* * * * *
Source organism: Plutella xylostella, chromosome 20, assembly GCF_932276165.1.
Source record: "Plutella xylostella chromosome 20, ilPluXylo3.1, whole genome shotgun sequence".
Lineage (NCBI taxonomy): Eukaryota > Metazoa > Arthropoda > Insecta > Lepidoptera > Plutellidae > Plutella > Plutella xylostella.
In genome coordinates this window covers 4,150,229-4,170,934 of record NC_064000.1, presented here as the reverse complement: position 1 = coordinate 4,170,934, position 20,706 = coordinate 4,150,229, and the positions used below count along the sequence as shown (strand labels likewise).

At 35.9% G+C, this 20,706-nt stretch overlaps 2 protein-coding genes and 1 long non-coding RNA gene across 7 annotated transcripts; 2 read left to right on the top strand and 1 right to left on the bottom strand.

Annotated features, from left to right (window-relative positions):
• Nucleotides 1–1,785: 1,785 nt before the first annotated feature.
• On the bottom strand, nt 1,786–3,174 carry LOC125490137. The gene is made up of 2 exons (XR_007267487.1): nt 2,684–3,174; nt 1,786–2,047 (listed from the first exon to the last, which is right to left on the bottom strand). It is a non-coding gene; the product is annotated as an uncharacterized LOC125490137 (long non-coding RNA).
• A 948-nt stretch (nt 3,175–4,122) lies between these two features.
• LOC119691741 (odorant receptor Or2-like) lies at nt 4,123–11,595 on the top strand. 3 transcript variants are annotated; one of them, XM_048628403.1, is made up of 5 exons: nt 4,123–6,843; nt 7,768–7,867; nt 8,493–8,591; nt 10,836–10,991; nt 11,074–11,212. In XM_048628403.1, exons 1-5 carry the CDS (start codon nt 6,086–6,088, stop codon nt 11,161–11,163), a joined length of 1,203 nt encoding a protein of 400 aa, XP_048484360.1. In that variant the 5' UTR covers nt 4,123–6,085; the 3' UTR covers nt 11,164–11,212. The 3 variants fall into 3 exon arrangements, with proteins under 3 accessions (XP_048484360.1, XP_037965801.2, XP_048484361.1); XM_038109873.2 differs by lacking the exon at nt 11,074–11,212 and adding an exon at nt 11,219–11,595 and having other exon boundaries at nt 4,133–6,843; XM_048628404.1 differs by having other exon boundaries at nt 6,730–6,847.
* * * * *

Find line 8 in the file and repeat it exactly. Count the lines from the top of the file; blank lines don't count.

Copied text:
• On the bottom strand, nt 1,786–3,174 carry LOC125490137. The gene is made up of 2 exons (XR_007267487.1): nt 2,684–3,174; nt 1,786–2,047 (listed from the first exon to the last, which is right to left on the bottom strand). It is a non-coding gene; the product is annotated as an uncharacterized LOC125490137 (long non-coding RNA).